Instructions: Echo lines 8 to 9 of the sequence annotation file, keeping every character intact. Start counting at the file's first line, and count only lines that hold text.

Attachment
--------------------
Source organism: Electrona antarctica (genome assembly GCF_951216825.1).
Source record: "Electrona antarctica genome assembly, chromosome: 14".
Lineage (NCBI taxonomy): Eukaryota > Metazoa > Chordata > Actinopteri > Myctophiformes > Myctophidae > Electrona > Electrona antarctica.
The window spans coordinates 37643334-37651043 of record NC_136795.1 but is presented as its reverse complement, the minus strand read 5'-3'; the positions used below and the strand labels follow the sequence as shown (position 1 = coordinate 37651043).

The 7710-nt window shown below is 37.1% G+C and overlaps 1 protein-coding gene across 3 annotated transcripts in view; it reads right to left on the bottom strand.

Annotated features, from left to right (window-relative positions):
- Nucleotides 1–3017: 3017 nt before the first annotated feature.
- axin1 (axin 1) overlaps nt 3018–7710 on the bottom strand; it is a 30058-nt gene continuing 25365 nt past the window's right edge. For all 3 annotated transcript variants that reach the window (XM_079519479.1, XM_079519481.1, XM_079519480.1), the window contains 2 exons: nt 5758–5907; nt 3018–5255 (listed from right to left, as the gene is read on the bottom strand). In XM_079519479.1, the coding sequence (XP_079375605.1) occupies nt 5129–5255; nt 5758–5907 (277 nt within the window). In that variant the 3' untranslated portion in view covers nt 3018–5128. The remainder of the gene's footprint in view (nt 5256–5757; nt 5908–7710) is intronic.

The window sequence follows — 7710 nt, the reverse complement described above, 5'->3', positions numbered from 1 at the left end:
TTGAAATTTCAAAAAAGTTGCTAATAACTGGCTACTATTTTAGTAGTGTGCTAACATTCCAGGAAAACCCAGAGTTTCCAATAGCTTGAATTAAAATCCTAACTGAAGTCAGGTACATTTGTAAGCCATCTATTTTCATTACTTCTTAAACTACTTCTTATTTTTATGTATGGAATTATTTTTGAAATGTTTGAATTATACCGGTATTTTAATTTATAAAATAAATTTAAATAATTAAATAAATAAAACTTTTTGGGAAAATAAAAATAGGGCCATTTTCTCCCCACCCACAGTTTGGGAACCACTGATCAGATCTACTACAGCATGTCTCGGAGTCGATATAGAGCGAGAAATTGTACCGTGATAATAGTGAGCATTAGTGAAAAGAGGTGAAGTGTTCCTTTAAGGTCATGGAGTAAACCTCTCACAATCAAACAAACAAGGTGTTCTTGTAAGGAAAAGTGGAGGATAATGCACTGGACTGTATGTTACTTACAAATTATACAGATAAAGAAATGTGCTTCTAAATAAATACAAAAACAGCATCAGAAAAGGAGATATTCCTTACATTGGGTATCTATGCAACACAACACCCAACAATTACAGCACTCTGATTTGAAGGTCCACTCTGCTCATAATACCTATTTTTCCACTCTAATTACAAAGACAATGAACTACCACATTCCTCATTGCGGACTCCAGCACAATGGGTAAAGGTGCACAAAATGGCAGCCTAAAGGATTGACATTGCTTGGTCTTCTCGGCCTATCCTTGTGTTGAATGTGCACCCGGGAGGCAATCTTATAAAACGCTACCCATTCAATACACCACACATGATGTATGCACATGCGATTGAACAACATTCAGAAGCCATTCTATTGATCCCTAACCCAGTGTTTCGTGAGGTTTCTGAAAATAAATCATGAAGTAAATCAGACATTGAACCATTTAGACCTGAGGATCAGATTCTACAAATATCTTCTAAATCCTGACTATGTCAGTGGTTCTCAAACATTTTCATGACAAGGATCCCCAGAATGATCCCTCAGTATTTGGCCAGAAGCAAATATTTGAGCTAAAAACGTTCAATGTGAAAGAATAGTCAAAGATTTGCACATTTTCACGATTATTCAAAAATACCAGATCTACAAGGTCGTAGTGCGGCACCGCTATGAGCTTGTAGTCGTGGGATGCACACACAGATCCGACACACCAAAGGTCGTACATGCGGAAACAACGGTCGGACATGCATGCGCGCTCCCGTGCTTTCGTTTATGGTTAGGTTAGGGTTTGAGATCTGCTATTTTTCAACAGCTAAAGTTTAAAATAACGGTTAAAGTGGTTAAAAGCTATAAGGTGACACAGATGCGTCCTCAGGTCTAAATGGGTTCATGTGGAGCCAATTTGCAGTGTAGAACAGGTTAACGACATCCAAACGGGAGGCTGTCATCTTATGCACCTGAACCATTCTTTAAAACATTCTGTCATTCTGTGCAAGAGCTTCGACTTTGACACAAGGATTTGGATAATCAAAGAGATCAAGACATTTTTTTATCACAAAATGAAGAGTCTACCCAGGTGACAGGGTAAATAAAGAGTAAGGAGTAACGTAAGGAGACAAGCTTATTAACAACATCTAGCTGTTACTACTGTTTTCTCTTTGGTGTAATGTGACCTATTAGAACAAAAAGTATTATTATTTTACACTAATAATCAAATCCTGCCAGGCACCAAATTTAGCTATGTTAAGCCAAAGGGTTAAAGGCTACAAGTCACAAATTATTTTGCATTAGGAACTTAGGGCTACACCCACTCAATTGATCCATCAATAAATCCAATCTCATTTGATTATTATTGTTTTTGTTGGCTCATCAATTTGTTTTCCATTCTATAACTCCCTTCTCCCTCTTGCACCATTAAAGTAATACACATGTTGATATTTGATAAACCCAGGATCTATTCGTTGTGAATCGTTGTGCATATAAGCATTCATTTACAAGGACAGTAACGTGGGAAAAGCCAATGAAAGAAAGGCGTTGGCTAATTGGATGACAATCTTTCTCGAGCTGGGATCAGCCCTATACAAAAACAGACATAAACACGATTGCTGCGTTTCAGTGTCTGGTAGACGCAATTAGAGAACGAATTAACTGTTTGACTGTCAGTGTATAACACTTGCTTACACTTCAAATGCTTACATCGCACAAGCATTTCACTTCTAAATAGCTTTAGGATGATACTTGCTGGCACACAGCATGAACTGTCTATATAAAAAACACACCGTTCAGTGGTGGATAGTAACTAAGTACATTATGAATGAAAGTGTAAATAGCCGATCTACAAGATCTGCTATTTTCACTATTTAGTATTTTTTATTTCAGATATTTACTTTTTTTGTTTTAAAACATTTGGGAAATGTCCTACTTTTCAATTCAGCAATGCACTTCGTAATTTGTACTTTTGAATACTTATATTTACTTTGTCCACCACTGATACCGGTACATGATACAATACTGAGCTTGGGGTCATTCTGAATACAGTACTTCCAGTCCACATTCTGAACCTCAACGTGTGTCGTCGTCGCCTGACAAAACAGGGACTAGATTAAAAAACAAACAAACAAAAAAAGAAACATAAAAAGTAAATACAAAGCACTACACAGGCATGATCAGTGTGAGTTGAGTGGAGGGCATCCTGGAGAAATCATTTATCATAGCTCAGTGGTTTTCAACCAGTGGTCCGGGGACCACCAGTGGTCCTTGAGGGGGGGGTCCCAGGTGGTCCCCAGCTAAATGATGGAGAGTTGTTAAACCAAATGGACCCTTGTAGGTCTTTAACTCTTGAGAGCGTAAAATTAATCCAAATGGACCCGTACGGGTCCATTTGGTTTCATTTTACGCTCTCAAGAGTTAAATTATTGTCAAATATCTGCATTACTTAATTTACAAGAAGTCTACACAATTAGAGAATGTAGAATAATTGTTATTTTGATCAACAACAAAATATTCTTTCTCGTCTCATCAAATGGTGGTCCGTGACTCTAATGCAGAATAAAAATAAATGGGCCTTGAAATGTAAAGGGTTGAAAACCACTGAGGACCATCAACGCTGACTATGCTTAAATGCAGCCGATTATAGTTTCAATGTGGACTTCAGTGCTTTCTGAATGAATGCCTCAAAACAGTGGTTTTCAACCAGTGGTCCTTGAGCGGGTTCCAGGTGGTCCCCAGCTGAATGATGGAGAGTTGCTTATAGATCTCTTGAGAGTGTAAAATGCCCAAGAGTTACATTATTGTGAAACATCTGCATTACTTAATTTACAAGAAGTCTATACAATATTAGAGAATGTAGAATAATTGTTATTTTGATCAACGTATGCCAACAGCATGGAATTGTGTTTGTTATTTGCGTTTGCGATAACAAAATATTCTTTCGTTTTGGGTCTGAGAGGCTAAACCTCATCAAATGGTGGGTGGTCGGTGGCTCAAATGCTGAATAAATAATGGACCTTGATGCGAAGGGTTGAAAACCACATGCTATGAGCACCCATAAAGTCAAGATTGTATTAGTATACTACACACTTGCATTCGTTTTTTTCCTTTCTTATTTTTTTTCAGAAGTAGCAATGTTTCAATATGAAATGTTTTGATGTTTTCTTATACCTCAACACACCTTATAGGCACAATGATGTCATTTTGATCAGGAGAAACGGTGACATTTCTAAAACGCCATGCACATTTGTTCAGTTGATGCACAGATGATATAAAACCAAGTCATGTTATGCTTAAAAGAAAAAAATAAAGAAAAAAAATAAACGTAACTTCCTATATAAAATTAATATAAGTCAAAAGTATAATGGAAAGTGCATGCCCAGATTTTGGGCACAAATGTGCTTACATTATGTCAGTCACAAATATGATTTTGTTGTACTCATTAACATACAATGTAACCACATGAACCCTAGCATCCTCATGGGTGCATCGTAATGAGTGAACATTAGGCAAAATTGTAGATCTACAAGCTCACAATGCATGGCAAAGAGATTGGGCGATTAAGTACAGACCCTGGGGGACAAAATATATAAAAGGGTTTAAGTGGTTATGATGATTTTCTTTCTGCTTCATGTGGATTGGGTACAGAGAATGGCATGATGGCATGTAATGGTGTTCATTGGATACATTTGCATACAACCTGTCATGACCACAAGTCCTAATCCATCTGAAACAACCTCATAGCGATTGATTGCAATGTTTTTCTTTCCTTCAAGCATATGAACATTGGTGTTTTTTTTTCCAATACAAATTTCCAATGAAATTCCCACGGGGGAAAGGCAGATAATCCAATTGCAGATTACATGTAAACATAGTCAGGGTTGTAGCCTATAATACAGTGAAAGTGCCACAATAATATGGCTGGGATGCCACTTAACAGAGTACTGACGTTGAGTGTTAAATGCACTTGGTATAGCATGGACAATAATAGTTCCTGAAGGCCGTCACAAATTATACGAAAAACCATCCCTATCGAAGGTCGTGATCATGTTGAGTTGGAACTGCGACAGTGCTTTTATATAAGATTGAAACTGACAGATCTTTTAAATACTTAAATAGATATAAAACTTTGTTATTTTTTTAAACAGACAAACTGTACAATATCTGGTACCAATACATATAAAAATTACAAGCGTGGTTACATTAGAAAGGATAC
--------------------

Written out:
- axin1 (axin 1) overlaps nt 3018–7710 on the bottom strand; it is a 30058-nt gene continuing 25365 nt past the window's right edge. For all 3 annotated transcript variants that reach the window (XM_079519479.1, XM_079519481.1, XM_079519480.1), the window contains 2 exons: nt 5758–5907; nt 3018–5255 (listed from right to left, as the gene is read on the bottom strand). In XM_079519479.1, the coding sequence (XP_079375605.1) occupies nt 5129–5255; nt 5758–5907 (277 nt within the window). In that variant the 3' untranslated portion in view covers nt 3018–5128. The remainder of the gene's footprint in view (nt 5256–5757; nt 5908–7710) is intronic.

The window sequence follows — 7710 nt, the reverse complement described above, 5'->3', positions numbered from 1 at the left end: